Business means business, fooling around means fooling around, but on April Fools Day, one out of four Americans are willing to take their shenanigans to work. That’s one of the business-related takeaways from a survey of America’s only all-mobile market research panel. We collected responses from 300 panelists 17 and older about how they mark the annual day in which we all get license (well, more license than usual) to play pranks and tell fibs. Here’s part of what they told us:
- 69% of respondents said they typically indulge in April Fools foolery
- 25% said they carry their hijinks into the workplace
- 29.3% of men report they’ll be April Fooling in the workplace; for women, it was 20.7%.
- 36.3% of Millennials intend to play workplace April Fools pranks
- Among Gen Xers, 23.4% said they’ll be pranking at work
21.8% of those who plan to play pranks said they’ll target colleagues, but colleagues were second only to parents (19.8%) as the people least likely to be pranked. Friends (53%) and significant others (46%) have the most reason to be on guard against trickery.
Hispanics were the ethnic group that reported the most enthusiasm for April Fools Day pranks – 76.7% said they plan to participate, compared to 61% of Caucasians and 60% of African Americans. But Hispanics were slightly below the national average when it came to taking the festivities into the workplace – 23.3% intend pranks there, as do 26.2% of Caucasians and 20% of African Americans.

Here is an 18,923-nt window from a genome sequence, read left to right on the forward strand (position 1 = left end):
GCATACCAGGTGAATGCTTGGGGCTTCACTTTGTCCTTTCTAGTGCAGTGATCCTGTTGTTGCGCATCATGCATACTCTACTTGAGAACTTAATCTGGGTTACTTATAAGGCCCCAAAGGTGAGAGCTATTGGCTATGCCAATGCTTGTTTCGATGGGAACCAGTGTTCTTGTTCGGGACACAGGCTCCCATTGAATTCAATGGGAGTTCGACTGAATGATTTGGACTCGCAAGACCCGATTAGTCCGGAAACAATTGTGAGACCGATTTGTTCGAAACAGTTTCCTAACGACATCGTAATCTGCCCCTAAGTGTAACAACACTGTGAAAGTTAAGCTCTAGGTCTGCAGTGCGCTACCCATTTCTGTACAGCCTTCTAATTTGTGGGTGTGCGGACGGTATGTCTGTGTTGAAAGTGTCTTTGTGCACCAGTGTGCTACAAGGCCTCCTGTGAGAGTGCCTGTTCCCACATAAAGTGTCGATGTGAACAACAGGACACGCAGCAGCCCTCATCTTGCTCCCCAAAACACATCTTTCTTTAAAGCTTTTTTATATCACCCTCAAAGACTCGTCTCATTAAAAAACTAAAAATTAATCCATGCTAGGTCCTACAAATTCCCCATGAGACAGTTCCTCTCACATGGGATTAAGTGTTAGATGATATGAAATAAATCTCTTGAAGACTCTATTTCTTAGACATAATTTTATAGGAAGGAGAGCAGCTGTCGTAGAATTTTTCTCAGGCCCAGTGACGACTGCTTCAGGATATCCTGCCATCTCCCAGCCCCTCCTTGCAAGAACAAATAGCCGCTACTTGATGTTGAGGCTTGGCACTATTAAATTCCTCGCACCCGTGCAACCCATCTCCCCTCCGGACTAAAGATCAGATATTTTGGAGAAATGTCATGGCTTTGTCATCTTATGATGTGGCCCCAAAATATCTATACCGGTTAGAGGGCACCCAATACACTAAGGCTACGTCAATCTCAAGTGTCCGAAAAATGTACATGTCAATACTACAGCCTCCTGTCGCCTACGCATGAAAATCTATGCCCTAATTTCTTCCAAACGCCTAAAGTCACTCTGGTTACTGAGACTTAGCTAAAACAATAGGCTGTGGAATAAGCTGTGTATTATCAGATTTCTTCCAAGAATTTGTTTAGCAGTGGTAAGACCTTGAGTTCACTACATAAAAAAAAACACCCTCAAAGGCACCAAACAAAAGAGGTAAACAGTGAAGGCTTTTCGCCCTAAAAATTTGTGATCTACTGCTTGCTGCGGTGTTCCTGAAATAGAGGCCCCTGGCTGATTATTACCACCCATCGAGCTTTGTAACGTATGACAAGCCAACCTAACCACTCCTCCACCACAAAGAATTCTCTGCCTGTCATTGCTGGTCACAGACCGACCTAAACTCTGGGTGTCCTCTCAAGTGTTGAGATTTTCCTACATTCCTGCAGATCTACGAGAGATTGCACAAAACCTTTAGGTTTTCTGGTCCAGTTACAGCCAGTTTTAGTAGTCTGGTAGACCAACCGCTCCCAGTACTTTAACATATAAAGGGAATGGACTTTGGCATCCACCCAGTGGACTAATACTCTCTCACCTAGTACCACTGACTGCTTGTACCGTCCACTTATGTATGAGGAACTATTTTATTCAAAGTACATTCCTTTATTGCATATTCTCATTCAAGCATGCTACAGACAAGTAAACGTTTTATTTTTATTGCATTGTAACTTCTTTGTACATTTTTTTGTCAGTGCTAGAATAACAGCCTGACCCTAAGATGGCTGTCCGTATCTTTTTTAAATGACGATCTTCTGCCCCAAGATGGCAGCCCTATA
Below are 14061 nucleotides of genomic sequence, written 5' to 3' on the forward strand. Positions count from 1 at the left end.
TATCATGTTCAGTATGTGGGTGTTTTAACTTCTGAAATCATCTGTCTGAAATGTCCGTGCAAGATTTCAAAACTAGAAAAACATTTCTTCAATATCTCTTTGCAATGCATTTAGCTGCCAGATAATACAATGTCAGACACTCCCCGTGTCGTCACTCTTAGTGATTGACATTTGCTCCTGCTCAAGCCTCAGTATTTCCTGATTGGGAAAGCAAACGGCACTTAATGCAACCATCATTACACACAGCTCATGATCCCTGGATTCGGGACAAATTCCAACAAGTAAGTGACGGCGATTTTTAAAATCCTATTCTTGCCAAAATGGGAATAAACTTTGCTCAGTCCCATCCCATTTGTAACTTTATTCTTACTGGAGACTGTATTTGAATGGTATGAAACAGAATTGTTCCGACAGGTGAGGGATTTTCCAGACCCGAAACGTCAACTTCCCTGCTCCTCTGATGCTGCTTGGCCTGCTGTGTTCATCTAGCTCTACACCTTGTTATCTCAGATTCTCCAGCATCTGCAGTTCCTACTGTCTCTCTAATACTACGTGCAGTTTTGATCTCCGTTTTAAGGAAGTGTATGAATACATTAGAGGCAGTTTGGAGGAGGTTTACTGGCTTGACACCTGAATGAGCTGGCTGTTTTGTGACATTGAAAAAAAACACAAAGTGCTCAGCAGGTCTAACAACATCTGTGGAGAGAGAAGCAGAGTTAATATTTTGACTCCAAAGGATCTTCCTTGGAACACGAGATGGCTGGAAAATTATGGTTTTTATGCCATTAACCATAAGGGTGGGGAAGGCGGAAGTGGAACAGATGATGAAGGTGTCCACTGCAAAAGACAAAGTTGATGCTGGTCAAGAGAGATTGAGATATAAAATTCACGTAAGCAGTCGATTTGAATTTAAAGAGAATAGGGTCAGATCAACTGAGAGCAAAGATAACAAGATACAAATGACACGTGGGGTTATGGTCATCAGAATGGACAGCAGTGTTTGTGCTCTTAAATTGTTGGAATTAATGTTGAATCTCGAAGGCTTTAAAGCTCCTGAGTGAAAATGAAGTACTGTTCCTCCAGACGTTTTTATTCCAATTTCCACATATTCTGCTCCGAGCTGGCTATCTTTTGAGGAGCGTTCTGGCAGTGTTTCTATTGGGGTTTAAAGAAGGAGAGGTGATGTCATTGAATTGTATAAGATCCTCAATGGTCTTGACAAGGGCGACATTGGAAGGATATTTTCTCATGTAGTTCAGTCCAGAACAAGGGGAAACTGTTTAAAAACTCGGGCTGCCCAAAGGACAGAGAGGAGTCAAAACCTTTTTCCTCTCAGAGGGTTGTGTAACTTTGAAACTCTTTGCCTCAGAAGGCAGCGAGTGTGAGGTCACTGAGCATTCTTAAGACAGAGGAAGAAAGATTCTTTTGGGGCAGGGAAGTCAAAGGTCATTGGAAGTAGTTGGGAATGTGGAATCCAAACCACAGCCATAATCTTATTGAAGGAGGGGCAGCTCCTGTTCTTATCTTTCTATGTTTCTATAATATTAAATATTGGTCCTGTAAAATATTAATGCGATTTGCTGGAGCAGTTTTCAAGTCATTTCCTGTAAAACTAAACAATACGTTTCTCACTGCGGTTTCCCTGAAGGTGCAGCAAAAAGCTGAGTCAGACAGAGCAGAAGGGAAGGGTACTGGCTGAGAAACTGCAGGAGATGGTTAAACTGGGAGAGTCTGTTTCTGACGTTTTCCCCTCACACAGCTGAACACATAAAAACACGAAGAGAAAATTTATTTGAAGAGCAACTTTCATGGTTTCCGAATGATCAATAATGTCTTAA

The negative consequences tricksters can suffer when they go too far or prank the wrong person indicate a sense of propriety, or at least a sense of limits, when it comes to the workplace. 45.3% of all respondents said they’d experienced some kind of unpleasant blowback for tricks they’d played – but only 2.7% said that they’d suffered a “professional reprimand” for taking liberties on April Fools Day. That was the fewest among six possible consequences respondents were asked to choose among.
What type of businesses benefit from people looking to pull a prank on April Fools Day? Retailers might notch some extra sales from the 17.7% of respondents who said they’d be deploying whoopee cushions and other gag items that make embarrassing noises. And the market for fake vermin could see an uptick: 21.3% of respondents said they plan to unnerve unsuspecting victims with toy bugs, rodents, snakes and such.
Plastic wrap, duct tape, baking soda, ramen noodles, food dye and, of course, toilet paper, are other consumer items our respondents said they’ve deployed (or had used against them) on April Fools Day. But we’ll get into that tomorrow when the MFour blog will unveil further revelations about what happens when Americans turn into April Fools.